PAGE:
And why/how would/could a bacteria "run away", like it "know" it was chased by a predator, and tries to hide - and do sharp turns, and evasive maneuvers, to avoid the blood cell?
 
#8
That would be quite detrimental to the bacteria, and would have been an evolutionary/mutation that would have died out first - and it would be quite "stupid" to emit some chemical signal, that would make it easier for the blood cell to find it.
I think that is a point of view, based on the idea that the bacteria chooses to emit or not emit something. What if the physical activity is driven by some chemical reaction, resulting in a waste product which is discarded. No choice involved, it would just be an inevitable consequence.
And why/how would/could a bacteria "run away", like it "know" it was chased by a predator, and tries to hide - and do sharp turns, and evasive maneuvers, to avoid the blood cell?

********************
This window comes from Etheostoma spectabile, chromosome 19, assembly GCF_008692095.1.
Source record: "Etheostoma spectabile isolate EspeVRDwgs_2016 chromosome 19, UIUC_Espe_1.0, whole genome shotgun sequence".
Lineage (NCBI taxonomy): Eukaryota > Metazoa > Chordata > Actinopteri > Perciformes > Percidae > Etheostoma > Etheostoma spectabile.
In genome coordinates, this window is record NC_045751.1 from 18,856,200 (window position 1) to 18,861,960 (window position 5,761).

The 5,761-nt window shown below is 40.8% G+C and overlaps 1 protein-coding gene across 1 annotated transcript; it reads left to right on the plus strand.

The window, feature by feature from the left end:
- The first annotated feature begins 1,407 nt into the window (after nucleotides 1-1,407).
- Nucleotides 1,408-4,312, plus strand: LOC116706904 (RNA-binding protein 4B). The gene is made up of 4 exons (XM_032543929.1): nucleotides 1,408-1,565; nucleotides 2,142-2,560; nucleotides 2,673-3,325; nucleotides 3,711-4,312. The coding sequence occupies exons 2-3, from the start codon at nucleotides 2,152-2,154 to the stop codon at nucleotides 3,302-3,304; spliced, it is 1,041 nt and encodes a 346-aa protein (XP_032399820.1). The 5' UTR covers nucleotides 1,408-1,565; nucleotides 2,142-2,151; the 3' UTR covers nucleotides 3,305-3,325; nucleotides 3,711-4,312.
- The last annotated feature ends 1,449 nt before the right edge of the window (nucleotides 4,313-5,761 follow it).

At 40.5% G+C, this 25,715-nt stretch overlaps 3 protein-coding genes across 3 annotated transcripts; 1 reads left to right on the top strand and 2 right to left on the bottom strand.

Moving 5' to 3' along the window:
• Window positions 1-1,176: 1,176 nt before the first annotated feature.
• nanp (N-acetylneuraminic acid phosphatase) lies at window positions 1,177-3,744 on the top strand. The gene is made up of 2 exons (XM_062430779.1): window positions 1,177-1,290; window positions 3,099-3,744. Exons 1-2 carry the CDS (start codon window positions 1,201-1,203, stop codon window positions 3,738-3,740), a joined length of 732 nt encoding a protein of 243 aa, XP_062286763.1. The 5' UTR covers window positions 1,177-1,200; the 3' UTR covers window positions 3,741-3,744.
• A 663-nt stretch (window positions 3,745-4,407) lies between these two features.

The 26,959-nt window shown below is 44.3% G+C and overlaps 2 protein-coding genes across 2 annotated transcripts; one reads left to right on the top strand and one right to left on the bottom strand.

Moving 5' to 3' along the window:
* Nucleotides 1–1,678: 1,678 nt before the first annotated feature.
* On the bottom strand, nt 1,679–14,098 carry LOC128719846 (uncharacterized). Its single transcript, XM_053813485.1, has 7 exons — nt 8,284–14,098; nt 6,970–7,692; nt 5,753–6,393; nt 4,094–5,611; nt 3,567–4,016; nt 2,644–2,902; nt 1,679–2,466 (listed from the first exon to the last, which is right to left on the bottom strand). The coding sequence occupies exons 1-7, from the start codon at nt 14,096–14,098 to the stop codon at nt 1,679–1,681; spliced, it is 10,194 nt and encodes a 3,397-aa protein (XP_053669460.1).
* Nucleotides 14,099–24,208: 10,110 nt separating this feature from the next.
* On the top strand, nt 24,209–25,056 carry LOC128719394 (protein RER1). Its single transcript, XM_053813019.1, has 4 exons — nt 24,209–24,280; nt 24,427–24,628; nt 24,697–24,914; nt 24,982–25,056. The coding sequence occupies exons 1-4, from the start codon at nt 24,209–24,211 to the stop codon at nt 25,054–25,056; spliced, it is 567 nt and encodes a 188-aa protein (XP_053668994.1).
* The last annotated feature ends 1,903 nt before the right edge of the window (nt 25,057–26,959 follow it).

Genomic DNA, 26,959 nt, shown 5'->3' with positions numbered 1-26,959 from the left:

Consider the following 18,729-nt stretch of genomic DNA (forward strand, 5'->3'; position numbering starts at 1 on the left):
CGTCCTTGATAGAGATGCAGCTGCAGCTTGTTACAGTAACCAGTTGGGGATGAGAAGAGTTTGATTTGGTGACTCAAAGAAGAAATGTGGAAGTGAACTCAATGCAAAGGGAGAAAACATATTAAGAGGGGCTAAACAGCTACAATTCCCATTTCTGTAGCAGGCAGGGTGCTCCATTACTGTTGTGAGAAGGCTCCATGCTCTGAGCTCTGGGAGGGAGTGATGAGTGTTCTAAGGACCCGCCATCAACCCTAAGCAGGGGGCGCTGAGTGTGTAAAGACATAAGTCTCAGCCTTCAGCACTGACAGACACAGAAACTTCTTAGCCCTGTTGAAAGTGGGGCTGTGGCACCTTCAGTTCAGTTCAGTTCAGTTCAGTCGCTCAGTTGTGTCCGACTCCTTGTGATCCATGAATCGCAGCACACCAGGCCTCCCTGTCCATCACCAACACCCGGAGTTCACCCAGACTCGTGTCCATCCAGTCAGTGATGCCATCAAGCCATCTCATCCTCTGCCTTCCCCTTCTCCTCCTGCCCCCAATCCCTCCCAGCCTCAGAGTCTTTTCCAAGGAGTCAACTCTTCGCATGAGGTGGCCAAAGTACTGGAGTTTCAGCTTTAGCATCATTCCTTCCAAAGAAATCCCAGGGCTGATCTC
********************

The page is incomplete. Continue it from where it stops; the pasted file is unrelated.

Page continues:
It isn't clear to me to what extent it is 'running away' as opposed to being propelled by the currents in the medium in which it resides. Though it is also possible that it detects something emitted from the pursuing cell (such as a waste product).

I'm not totally in disagreement, I'm just wary of attaching human thought-processes to what is happening almost from the outset, so that the entire description is coloured by the language used. It might be an idea to try to objectively describe what is taking place without using terms such as 'evasive maneuver' or even the words I used, 'predator' and prey' may be a step too far. I feel it is difficult to be neutral and objective when the very words used risk stereotyping what is happening.
 
#9